In our equation I + 0 = I zero represents a null set rather than a single number. It is a set of “the set of all triangles with four sides, the set of all numbers that are bigger than nine but smaller than eight” a set of all items not identical with themselves. Thus, I view zero as an enclosure, encapsulating all paradoxes, otherness, and the ineffable within a symbol, serving the scientific operation of the “system.”

What I aim to do is to expand the definition of zero, diverging into various symbols and continuously linking it with different sub-symbols. This process, in turn, combines with the real number one. Zero becomes an expansion, a constant self deconstruction. Through this dissolution, existence becomes complete.

A: How is Digital Shrine different in approach from, for example, White Euphoria and I + 0 = I? What is the intent behind asking the viewer to “Please click your mouse to sincerely perform the virtual worshiping ceremony”?
Aside from encouraging them to infuse their thoughts into the electronic device and project them onto the screen, my intent is to collect and visualise the viewer’s electronic traces of worship. These traces will be displayed as 3D particle trails entwined around the Buddha statue. Through these mental traces, I aim to explore the temporality and historicity of the digital world.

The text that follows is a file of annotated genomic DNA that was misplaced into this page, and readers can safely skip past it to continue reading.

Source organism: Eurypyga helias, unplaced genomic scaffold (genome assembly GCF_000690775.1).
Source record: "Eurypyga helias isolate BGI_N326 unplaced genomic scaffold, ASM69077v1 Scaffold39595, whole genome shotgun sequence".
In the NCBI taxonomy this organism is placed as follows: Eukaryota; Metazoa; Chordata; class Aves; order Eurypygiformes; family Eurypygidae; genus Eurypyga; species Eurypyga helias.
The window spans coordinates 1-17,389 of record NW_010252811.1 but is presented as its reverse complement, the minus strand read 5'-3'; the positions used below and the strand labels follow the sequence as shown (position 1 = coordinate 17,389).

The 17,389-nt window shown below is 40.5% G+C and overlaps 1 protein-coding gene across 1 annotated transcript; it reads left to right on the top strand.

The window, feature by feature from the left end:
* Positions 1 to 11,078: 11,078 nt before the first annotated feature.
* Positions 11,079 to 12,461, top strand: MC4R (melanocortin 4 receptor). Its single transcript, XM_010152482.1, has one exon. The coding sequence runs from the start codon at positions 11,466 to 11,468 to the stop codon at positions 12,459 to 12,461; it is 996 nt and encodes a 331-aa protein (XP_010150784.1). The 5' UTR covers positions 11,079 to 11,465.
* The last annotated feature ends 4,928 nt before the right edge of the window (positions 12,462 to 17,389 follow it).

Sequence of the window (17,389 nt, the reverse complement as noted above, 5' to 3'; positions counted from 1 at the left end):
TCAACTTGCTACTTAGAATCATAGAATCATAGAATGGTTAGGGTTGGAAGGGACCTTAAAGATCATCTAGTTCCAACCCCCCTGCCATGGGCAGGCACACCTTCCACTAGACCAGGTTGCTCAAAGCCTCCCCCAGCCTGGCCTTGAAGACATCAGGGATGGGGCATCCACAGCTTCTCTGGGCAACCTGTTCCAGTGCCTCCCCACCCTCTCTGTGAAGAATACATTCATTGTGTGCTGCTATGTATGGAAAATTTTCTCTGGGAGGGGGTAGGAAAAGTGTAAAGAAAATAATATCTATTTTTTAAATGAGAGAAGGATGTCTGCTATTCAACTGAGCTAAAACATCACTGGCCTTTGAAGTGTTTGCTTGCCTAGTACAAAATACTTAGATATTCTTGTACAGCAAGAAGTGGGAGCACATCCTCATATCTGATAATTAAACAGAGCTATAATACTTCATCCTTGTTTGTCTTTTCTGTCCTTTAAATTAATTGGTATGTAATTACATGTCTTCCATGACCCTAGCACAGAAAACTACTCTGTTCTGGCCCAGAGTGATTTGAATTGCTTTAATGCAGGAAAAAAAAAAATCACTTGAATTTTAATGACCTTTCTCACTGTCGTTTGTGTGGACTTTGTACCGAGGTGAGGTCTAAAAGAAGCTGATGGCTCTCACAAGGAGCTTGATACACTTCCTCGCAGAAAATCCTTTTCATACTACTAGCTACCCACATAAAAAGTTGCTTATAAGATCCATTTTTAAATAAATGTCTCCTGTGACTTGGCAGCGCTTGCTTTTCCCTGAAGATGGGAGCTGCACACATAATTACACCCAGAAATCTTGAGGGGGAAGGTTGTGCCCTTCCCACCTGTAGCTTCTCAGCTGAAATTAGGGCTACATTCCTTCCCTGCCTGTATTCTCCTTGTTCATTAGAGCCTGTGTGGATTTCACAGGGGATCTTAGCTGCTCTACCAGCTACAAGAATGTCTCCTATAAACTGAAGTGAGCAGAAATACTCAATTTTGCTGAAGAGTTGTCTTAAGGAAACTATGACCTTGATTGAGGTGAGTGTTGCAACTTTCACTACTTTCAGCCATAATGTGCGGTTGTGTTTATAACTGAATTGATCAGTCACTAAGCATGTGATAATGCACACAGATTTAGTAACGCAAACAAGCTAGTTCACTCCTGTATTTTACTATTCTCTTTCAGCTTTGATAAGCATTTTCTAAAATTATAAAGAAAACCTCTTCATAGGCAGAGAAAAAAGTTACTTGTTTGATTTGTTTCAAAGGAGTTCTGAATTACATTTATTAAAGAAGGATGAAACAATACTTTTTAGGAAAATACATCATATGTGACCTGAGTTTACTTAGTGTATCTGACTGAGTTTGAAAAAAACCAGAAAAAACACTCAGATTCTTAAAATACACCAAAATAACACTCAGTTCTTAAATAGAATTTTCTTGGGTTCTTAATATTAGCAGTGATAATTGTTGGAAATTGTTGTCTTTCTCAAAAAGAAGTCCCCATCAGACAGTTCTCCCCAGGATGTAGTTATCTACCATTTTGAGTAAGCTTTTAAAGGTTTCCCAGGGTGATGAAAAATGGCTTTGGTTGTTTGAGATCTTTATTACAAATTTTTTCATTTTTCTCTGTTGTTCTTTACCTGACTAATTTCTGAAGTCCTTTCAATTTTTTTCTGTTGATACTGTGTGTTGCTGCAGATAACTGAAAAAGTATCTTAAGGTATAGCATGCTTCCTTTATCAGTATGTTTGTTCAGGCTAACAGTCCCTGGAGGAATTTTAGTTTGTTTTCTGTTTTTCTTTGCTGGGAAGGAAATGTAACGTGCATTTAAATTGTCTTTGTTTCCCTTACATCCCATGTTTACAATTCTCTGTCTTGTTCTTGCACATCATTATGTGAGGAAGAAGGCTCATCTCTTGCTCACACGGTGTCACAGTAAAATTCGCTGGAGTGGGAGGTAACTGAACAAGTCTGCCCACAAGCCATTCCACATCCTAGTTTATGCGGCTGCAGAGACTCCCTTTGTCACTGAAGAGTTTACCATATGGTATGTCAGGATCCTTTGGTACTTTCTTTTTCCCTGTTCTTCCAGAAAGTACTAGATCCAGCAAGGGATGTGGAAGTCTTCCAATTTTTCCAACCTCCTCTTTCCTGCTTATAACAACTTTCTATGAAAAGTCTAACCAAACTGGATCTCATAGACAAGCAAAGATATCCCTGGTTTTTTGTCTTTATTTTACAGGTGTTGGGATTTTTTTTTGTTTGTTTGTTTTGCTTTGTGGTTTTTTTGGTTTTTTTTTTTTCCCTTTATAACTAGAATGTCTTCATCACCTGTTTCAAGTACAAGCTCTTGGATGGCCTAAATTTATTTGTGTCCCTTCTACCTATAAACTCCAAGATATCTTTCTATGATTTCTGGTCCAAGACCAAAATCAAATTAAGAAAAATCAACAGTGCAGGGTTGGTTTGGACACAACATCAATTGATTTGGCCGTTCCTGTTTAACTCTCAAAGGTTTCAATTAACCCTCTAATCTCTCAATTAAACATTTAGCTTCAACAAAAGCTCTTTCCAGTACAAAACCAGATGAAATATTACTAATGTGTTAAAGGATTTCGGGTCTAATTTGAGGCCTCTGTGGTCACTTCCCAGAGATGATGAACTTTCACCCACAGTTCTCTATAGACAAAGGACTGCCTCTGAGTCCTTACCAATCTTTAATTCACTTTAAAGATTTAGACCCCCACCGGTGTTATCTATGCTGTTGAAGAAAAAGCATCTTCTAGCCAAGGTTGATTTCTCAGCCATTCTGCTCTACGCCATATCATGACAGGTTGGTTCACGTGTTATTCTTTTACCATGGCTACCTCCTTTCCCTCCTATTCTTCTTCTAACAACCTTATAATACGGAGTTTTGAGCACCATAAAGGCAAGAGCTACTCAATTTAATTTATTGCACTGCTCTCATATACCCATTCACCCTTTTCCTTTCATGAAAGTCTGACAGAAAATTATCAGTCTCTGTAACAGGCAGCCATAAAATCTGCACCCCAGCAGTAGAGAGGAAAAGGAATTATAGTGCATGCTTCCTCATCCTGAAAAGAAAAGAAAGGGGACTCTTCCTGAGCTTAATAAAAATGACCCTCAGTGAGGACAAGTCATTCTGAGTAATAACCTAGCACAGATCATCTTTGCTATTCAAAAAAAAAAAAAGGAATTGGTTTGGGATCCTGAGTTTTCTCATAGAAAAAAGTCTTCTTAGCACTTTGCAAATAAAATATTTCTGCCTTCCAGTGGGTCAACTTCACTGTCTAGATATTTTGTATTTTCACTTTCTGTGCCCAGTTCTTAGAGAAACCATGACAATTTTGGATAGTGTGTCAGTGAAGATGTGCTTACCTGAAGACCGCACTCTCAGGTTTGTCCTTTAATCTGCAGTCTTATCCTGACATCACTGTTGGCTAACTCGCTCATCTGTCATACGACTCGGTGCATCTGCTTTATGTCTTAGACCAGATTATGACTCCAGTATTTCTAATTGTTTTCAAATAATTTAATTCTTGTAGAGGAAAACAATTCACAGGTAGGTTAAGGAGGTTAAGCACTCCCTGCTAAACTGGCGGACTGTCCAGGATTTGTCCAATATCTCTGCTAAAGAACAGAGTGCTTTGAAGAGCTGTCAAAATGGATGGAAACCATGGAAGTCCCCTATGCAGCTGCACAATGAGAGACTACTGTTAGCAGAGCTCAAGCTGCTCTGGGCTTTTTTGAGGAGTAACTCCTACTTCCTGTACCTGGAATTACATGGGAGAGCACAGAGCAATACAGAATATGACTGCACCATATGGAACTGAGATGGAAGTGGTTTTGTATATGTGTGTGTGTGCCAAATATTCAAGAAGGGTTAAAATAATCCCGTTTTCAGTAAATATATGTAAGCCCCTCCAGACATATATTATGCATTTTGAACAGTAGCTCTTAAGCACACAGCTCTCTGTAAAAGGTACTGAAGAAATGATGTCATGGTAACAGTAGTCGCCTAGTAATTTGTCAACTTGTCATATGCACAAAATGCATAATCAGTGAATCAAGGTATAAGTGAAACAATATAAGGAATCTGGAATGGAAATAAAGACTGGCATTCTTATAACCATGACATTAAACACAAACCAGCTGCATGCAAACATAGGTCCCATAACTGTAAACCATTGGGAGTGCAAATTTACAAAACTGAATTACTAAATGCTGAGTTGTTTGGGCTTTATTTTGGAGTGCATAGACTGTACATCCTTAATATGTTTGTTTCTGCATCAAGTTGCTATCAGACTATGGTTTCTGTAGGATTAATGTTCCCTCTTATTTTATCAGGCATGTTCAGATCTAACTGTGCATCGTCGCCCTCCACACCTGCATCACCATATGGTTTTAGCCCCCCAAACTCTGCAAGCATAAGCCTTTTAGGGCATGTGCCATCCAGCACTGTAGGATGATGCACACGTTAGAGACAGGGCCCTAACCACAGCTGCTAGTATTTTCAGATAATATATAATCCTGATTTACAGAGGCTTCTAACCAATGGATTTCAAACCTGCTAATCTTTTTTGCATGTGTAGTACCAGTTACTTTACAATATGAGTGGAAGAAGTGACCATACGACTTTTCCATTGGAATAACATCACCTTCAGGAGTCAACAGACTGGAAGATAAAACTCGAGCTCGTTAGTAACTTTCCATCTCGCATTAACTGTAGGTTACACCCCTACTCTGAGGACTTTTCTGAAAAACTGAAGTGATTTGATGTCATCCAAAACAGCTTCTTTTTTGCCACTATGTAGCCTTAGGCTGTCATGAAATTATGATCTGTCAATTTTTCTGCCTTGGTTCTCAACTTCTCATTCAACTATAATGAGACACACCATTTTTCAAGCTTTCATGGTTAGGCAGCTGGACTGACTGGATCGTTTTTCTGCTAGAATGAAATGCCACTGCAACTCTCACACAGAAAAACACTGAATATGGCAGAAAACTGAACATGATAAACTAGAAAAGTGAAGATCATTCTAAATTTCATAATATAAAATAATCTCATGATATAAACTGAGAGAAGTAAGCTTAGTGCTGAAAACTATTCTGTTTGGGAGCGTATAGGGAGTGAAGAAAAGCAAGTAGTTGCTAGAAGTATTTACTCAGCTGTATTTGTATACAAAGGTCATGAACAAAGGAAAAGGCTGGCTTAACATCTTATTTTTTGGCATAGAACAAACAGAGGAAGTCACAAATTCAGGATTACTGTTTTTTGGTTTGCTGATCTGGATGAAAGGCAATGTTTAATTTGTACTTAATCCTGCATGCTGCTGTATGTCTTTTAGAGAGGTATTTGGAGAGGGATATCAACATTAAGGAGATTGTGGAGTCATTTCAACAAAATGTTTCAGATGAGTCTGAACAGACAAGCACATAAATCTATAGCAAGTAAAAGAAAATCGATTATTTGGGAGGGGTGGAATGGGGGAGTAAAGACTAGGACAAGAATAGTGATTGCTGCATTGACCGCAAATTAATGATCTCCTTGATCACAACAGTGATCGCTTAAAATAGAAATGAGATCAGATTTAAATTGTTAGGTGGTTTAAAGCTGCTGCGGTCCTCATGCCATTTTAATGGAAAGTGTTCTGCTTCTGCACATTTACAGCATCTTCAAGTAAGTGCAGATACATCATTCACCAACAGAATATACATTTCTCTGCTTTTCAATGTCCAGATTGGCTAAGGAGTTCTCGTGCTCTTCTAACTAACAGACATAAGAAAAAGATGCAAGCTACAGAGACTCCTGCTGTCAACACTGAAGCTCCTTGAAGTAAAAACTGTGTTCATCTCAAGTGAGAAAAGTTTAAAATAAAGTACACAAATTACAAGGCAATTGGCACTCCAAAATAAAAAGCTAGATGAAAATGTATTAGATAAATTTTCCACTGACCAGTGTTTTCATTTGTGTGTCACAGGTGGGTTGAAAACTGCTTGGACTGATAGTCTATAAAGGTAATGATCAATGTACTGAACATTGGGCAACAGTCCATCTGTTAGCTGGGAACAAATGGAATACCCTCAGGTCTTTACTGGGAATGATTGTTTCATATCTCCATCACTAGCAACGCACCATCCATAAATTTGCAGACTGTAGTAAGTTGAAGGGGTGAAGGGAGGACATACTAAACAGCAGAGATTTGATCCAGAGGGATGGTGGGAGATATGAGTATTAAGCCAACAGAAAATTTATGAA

Each click represents a specific moment in time, creating a digital timestamp of the viewer’s interaction. These timestamps together form an interactive timeline, capturing the flow of time within the digital space. As these traces accumulate, they create a historical narrative of digital worship. Each trace is a marker of an individual’s presence and intention, forming a collective history preserved within the digital environment.

A: You’ve noted that you are “an ecological being with numerous digital identities.” What are your thoughts on technological singularity?
In my imagination, the technological singularity will lead to the fragmentation of individual experiences. This fragmentation manifests as the dispersal of identities. After the technological singularity, individuals may possess multiple digital identities, each operating in different virtual spaces.

The experiences and memories of each digital identity might be independent and difficult to integrate into a unified individual experience. This multiplicity of identities makes personal recognition and experience more fragmented, hindering the formation of continuous self-awareness.

At the same time, interpersonal relationships will also become more fragmented. Multi-platform virtual social interactions will lead to superficial and transient relationships. People will focus more on individual needs and experiences, neglecting the values of collectives and communities. This individualised lifestyle will result in smaller social circles and more isolated relationships, making connections between people more dispersed and solitary.